It has long been thought that an important determinant of adult height is the environment in which a child grows up. Children who grow up in environments free of disease and with access to good nutrition will be taller, on average, than children who grow up in places with lots of disease and poor nutrition.
In 2009, Carlos Bozzoli, Angus Deaton and Climent Quintana-Domeque published an article in Demography entitled “Adult height and childhood disease.” They used data from 1950 to 1980 in western Europe and the US to show that there is a strong and robust relationship between the heights of adults born in those countries and those years and the level of post neonatal mortality in their countries around the time of when they were born. (Post neonatal mortality is the fraction of babies born alive who die between the ages of 1 and 12 months old.) They hypothesize that height is related to post neonatal mortality because, where post neonatal mortality is high, there is a lot of disease in the childhood environment. Exposure to this disease means that children spend their energy figthing disease as opposed to growing tall.
I wondered whether it would be possible to find this relationship within India as well. In order to do the same exercise with Indian data, I would have to find mortality rates from when adult women alive today were young. Luckily, in 1970, the Indian government started a special program to collect vital statistics about its population, called the Sample Registration System. Vital statistics, which are information about births, deaths, and marriages in a population, were collected for the larger states every year.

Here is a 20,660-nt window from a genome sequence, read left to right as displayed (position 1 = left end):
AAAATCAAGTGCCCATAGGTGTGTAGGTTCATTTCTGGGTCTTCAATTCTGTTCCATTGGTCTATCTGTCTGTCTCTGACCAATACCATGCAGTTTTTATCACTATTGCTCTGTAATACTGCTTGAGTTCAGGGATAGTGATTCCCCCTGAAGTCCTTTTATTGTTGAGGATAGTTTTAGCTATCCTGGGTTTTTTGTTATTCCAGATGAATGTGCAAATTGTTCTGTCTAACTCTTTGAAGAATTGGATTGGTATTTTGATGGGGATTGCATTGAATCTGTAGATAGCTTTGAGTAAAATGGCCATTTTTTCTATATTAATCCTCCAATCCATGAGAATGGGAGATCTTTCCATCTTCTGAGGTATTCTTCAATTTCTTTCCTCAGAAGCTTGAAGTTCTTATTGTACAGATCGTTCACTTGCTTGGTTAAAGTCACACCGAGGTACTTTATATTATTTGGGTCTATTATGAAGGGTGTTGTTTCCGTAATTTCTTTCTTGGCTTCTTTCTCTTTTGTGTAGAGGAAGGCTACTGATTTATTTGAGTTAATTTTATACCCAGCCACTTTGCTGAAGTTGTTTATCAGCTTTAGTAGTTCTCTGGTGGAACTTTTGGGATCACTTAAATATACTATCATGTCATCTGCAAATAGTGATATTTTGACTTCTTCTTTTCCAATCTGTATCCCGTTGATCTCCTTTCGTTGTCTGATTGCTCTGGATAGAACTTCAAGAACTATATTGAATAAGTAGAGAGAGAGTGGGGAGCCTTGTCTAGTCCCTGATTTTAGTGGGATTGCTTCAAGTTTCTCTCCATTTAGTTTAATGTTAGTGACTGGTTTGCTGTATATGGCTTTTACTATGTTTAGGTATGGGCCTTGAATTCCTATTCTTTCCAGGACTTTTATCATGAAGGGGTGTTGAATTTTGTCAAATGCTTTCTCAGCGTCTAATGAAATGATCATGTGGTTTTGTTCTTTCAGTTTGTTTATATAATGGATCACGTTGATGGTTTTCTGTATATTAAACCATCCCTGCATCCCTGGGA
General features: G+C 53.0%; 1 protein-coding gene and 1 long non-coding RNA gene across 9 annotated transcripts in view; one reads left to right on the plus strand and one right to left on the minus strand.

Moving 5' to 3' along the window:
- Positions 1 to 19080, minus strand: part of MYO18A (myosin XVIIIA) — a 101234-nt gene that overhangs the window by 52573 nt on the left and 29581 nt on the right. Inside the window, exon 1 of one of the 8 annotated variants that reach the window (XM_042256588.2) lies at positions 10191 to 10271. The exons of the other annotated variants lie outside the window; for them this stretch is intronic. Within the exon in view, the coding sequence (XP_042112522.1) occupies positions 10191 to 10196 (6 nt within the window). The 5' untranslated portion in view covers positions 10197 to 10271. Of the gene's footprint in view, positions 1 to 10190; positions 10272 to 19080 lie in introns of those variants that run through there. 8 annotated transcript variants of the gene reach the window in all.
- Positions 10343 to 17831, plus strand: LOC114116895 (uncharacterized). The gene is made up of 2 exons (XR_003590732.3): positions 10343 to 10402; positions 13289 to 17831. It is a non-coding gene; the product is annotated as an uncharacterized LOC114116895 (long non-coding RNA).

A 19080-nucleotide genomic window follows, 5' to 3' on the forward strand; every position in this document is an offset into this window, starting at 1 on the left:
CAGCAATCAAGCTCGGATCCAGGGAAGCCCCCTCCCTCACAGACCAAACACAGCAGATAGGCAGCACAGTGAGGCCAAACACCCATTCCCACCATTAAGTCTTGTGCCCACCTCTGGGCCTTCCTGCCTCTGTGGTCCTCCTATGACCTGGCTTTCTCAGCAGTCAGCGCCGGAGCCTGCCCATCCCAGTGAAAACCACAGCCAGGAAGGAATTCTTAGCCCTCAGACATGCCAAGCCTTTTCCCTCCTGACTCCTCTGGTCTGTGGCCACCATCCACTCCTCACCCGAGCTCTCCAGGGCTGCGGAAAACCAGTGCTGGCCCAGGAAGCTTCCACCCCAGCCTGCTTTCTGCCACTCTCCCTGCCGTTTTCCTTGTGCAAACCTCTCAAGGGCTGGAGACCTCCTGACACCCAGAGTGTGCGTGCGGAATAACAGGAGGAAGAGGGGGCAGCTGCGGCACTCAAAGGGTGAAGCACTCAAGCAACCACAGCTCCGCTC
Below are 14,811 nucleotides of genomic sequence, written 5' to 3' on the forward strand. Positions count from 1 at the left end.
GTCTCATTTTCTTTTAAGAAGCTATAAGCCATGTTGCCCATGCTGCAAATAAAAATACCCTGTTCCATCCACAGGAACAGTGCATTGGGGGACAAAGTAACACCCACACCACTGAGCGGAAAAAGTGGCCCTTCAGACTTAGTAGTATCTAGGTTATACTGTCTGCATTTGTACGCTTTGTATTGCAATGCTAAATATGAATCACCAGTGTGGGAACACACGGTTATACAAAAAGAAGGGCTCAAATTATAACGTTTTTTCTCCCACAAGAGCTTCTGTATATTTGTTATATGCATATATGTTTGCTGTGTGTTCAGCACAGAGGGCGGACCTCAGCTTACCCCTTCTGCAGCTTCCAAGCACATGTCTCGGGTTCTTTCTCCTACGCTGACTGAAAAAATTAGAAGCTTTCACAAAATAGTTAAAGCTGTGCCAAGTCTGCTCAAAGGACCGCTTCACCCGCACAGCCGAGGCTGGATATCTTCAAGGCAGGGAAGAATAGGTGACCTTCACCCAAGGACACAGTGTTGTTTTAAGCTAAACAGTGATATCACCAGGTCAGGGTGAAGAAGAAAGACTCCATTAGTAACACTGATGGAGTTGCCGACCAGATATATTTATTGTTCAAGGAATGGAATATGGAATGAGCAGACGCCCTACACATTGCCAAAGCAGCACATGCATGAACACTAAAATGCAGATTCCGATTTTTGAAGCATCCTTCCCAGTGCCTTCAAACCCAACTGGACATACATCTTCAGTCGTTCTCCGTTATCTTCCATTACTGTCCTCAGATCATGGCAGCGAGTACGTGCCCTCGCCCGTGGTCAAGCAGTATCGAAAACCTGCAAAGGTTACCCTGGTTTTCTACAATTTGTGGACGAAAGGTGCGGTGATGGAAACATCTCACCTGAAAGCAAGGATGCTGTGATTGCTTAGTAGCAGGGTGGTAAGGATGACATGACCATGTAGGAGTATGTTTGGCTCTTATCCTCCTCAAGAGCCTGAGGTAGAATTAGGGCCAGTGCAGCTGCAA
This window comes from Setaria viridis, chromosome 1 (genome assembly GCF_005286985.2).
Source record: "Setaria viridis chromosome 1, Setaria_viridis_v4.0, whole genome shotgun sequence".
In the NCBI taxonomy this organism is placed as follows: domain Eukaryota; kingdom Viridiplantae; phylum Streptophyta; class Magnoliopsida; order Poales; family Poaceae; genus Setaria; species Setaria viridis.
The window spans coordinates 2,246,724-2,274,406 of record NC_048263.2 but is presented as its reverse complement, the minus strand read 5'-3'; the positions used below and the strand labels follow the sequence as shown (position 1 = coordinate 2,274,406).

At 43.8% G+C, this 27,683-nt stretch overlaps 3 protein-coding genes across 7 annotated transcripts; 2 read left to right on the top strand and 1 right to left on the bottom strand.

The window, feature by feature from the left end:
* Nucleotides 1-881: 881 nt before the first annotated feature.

I went to look for data from the Sample Registration System in the bowels of the Office of Population Research’s amazing population library. I was lucky enough to find big, heavy books, with tables of infant mortality rates from the 1970s and 1980s collected through the Sample Registration System. (As an aside, a few months ago, I wrote a blog post about the importance of administrative record keeping. The work I’ve been doing in the last couple of weeks makes me want to singing the praises of good record keeping even louder!)
When I entered the data on infant mortality rates into the computer and compared it to adult heights in the relevant states and years, I found that there was indeed a negative relationship. The graph below shows this relationship.
It looks like women who were born in places and times when the infant mortality rate was 50 (mean that out of 1000 babies born alive in a year, 50 die before reaching their first birthday) are over 4 centimeters taller, on average, than women born in places and times when the infant mortality rate was 150!
This analysis is only a starting point for understanding what leads to variation in adult heights. It looks, at this point at least, that mortality in the first month of life is more closely associated with adult height than post neonatal mortality. If true, this would be a departure from the findings from western Europe and the US. I’ll keep you posted as I keep working with these data.